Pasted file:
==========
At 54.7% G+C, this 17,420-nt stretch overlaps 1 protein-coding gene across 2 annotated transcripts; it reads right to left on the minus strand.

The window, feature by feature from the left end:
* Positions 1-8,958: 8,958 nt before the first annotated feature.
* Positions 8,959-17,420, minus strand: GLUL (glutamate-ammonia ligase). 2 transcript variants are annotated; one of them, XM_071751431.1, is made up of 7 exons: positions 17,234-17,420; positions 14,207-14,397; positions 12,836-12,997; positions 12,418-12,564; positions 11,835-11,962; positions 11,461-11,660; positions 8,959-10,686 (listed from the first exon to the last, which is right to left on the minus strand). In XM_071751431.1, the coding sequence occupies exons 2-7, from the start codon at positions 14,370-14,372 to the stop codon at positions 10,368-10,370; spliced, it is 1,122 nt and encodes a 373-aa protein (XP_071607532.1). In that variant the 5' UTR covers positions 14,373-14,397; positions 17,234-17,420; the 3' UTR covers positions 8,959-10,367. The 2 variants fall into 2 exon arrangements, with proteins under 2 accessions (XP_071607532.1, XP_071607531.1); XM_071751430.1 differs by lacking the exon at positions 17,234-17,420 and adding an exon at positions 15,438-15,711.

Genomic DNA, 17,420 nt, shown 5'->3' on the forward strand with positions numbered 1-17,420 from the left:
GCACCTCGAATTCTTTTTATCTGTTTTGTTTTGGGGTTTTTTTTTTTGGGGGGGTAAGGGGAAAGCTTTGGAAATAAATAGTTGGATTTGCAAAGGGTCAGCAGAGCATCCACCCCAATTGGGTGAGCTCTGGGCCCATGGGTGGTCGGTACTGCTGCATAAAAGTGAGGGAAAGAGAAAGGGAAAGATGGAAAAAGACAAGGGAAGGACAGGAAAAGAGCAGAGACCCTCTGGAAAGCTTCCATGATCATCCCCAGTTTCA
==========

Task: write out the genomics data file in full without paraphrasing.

At 54.7% G+C, this 17,420-nt stretch overlaps 1 protein-coding gene across 2 annotated transcripts; it reads right to left on the minus strand.

The window, feature by feature from the left end:
* Positions 1-8,958: 8,958 nt before the first annotated feature.
* Positions 8,959-17,420, minus strand: GLUL (glutamate-ammonia ligase). 2 transcript variants are annotated; one of them, XM_071751431.1, is made up of 7 exons: positions 17,234-17,420; positions 14,207-14,397; positions 12,836-12,997; positions 12,418-12,564; positions 11,835-11,962; positions 11,461-11,660; positions 8,959-10,686 (listed from the first exon to the last, which is right to left on the minus strand). In XM_071751431.1, the coding sequence occupies exons 2-7, from the start codon at positions 14,370-14,372 to the stop codon at positions 10,368-10,370; spliced, it is 1,122 nt and encodes a 373-aa protein (XP_071607532.1). In that variant the 5' UTR covers positions 14,373-14,397; positions 17,234-17,420; the 3' UTR covers positions 8,959-10,367. The 2 variants fall into 2 exon arrangements, with proteins under 2 accessions (XP_071607532.1, XP_071607531.1); XM_071751430.1 differs by lacking the exon at positions 17,234-17,420 and adding an exon at positions 15,438-15,711.

Genomic DNA, 17,420 nt, shown 5'->3' on the forward strand with positions numbered 1-17,420 from the left:
GCACCTCGAATTCTTTTTATCTGTTTTGTTTTGGGGTTTTTTTTTTTGGGGGGGTAAGGGGAAAGCTTTGGAAATAAATAGTTGGATTTGCAAAGGGTCAGCAGAGCATCCACCCCAATTGGGTGAGCTCTGGGCCCATGGGTGGTCGGTACTGCTGCATAAAAGTGAGGGAAAGAGAAAGGGAAAGATGGAAAAAGACAAGGGAAGGACAGGAAAAGAGCAGAGACCCTCTGGAAAGCTTCCATGATCATCCCCAGTTTCA